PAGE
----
Being the mathematical equivalent of those lads who come round the houses selling dish cloths with menaces, any mention of data and metrics tends to send me to the kitchen to hide under the table until it’s safe to come out. But I make an exception for Spotify Wrapped. Say what you like about it – “creepy” and “meaningless” is once music critic’s recent summation – I love Spotify Wrapped.

Informed by algorithms which know what they played over the previous year, as well as when and how often, the music streaming platform produces a personalised, pre-Christmas read out for each of its 226 million paying subscribers.

This comes complete with whizz-bang graphics, neat factoids, moving images, a dose of humour and those all important statistics which tell you cool things such as you’re in the top two per cent of Hawkwind fans worldwide (that’s me, by the way).

In essence, it’s the PowerPoint presentation you always hope to get at staff meetings but never do.

This year my second most-listened-to artist after Hawkwind actually sent me a message thanking me for my support, interest and attention. Yes, it was Taylor Swift. At 57 I’m sure I’m not the oldest Swiftie on the planet, but again I’m probably in the top two per cent.

My Spotify listening is wide and varied but I have had her albums Midnights, Evermore and 1989 (Taylor’s Version) on heavy rotation, as they say. Me doing that and her popping up on my phone to address me is personal proof that this has been her year.

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To put that in words a t-shirt would understand: it’s Taylor’s world, we just live in it.

But don’t just take my word. This week, in what is a more long-standing annual ritual, Time magazine named its Person Of The Year for 2023. Guess who? The first musician to feature and one of very few women, it puts the singer in pretty august company. Mahatma Gandhi, Haile Selassie, Martin Luther King Jr., Queen Elizabeth, Barack Obama and Pope John Paul II have all featured (as have Adolf Hitler, Joseph Stalin and Vladimir Putin).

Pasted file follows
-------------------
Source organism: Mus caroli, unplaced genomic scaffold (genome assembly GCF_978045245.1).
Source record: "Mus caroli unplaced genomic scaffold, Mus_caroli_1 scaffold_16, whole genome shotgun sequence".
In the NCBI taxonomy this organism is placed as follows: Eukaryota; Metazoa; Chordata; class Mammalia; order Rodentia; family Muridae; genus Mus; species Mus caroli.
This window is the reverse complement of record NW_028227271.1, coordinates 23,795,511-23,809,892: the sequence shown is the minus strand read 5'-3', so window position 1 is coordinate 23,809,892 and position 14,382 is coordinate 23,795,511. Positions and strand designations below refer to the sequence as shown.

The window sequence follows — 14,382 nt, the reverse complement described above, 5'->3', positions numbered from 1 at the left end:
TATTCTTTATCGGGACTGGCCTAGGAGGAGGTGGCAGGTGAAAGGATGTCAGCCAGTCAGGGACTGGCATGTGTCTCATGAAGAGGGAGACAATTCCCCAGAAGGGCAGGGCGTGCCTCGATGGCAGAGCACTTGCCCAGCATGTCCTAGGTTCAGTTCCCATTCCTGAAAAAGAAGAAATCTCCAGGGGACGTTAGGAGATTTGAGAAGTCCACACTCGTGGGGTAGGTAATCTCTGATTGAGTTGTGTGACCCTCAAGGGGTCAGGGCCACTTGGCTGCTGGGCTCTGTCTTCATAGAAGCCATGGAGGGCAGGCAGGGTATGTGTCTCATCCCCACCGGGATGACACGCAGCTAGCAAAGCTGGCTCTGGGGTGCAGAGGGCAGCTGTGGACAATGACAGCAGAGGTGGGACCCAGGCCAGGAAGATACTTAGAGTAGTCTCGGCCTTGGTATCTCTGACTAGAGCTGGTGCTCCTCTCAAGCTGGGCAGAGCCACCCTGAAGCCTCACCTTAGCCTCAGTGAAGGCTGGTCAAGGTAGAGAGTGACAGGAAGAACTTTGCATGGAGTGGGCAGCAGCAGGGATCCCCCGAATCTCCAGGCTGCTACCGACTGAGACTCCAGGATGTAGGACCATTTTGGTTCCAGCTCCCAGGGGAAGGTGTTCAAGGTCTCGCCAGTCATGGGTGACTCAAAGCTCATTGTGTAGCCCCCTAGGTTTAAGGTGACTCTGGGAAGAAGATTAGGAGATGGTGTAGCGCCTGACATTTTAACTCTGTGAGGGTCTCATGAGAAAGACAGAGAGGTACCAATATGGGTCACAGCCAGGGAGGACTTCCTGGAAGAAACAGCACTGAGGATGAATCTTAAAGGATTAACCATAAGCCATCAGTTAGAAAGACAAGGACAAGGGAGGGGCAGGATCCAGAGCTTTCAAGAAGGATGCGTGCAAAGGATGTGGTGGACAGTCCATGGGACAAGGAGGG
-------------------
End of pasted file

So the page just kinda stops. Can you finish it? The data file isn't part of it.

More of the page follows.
In a lengthy, if syrupy interview, the magazine laid out Swift’s accomplishments and the reasons for its choice of her as Person Of The Year. Older readers may baulk at the comparisons with Bob Dylan and Joni Mitchell or raise a sceptical eyebrow on hearing Harvard Professor of English Stephanie Burt compare her to William Wordsworth (Harvard is one of at least 10 American universities offering Taylor Swift-related courses). Others might note her disinclination to use her platform to address political or societal ills. But there is no denying the singer’s cultural impact.

Back to Spotify. The company swiftly (sorry) followed the Spotify Wrapped roll-out with some rather less welcome news – the announcement that it was cutting 1,500 jobs, or about 17% of its workforce. This comes on top of a six per cent staffing reduction in January.

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Shares rose as a result buoyed by news the company had posted profits in the third quarter of 2023. So despite the cuts it looks as if we still haven’t reached peak streaming. That’s thanks in part to Taylor Swift, who is estimated to have earned £79 million in royalties from Spotify in 2023 courtesy of a whopping 26 billion streams of her music.

But what’s interesting about Swift’s crowning as Time’s Person Of The Year is that it’s based not on that fact but on an old school show business endeavour which was being practised long before streaming – that of a singer getting up on stage night after night, in city after city, and laying on a razzle-dazzle show.

This is the Eras tour, of course. It began in March, runs until next December and (I’m sure I don’t need to tell you) sets down at Edinburgh’s Murrayfield Stadium for three nights in June. Projections for the total gross take started at £800 million and are now around £1.6 billion and climbing. Don’t bet against it doubling again in 2024. Against that, the £79 from Spotify is small change.

Yes, the tour has a digital second life in the context of Swift’s savvy use of social media, and a third one in the form of the myriad Instagram and TikTok reels her fans produce at the concerts, on the way to the concerts, after the concerts. And yes, there’s a big screen iteration in the form of a movie.

But this is essentially an old-fashioned concert tour, and Swift’s accomplishment – the one which has brought her Time magazine’s celebrated accolade – is one wrought by old-fashioned show business virtues: dedication to your craft, a sweaty determination to do justice to your talent and a sheer love of entertaining people. That’s worth celebrating.